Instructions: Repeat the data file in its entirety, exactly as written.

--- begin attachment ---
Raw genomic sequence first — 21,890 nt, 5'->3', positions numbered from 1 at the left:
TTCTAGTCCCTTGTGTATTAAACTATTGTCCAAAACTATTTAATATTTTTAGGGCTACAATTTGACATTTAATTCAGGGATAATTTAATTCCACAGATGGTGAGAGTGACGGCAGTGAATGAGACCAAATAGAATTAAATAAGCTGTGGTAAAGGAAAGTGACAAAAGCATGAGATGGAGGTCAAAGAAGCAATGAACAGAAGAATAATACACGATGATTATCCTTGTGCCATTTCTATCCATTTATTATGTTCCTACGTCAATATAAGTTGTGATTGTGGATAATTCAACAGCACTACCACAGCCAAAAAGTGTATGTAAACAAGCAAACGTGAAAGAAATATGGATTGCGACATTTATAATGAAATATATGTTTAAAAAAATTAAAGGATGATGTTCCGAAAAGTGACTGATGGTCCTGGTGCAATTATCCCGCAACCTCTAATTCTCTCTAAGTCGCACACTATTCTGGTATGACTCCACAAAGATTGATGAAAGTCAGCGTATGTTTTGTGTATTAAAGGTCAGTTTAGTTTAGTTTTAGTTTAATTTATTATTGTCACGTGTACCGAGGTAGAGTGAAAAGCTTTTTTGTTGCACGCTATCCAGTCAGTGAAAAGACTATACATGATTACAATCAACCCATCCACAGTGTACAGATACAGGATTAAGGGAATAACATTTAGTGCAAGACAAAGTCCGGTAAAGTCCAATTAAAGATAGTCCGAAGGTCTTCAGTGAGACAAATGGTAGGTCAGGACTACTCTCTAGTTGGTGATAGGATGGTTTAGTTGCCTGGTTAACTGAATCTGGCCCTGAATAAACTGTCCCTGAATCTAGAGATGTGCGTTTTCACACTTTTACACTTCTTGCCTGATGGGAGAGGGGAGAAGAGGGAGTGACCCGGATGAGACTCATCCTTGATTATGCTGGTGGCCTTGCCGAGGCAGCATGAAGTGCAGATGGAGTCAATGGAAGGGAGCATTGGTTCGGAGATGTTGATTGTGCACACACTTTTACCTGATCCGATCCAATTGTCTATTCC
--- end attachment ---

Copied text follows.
Raw genomic sequence first — 21,890 nt, 5'->3', positions numbered from 1 at the left:
TTCTAGTCCCTTGTGTATTAAACTATTGTCCAAAACTATTTAATATTTTTAGGGCTACAATTTGACATTTAATTCAGGGATAATTTAATTCCACAGATGGTGAGAGTGACGGCAGTGAATGAGACCAAATAGAATTAAATAAGCTGTGGTAAAGGAAAGTGACAAAAGCATGAGATGGAGGTCAAAGAAGCAATGAACAGAAGAATAATACACGATGATTATCCTTGTGCCATTTCTATCCATTTATTATGTTCCTACGTCAATATAAGTTGTGATTGTGGATAATTCAACAGCACTACCACAGCCAAAAAGTGTATGTAAACAAGCAAACGTGAAAGAAATATGGATTGCGACATTTATAATGAAATATATGTTTAAAAAAATTAAAGGATGATGTTCCGAAAAGTGACTGATGGTCCTGGTGCAATTATCCCGCAACCTCTAATTCTCTCTAAGTCGCACACTATTCTGGTATGACTCCACAAAGATTGATGAAAGTCAGCGTATGTTTTGTGTATTAAAGGTCAGTTTAGTTTAGTTTTAGTTTAATTTATTATTGTCACGTGTACCGAGGTAGAGTGAAAAGCTTTTTTGTTGCACGCTATCCAGTCAGTGAAAAGACTATACATGATTACAATCAACCCATCCACAGTGTACAGATACAGGATTAAGGGAATAACATTTAGTGCAAGACAAAGTCCGGTAAAGTCCAATTAAAGATAGTCCGAAGGTCTTCAGTGAGACAAATGGTAGGTCAGGACTACTCTCTAGTTGGTGATAGGATGGTTTAGTTGCCTGGTTAACTGAATCTGGCCCTGAATAAACTGTCCCTGAATCTAGAGATGTGCGTTTTCACACTTTTACACTTCTTGCCTGATGGGAGAGGGGAGAAGAGGGAGTGACCCGGATGAGACTCATCCTTGATTATGCTGGTGGCCTTGCCGAGGCAGCATGAAGTGCAGATGGAGTCAATGGAAGGGAGCATTGGTTCGGAGATGTTGATTGTGCACACACTTTTACCTGATCCGATCCAATTGTCTATTCC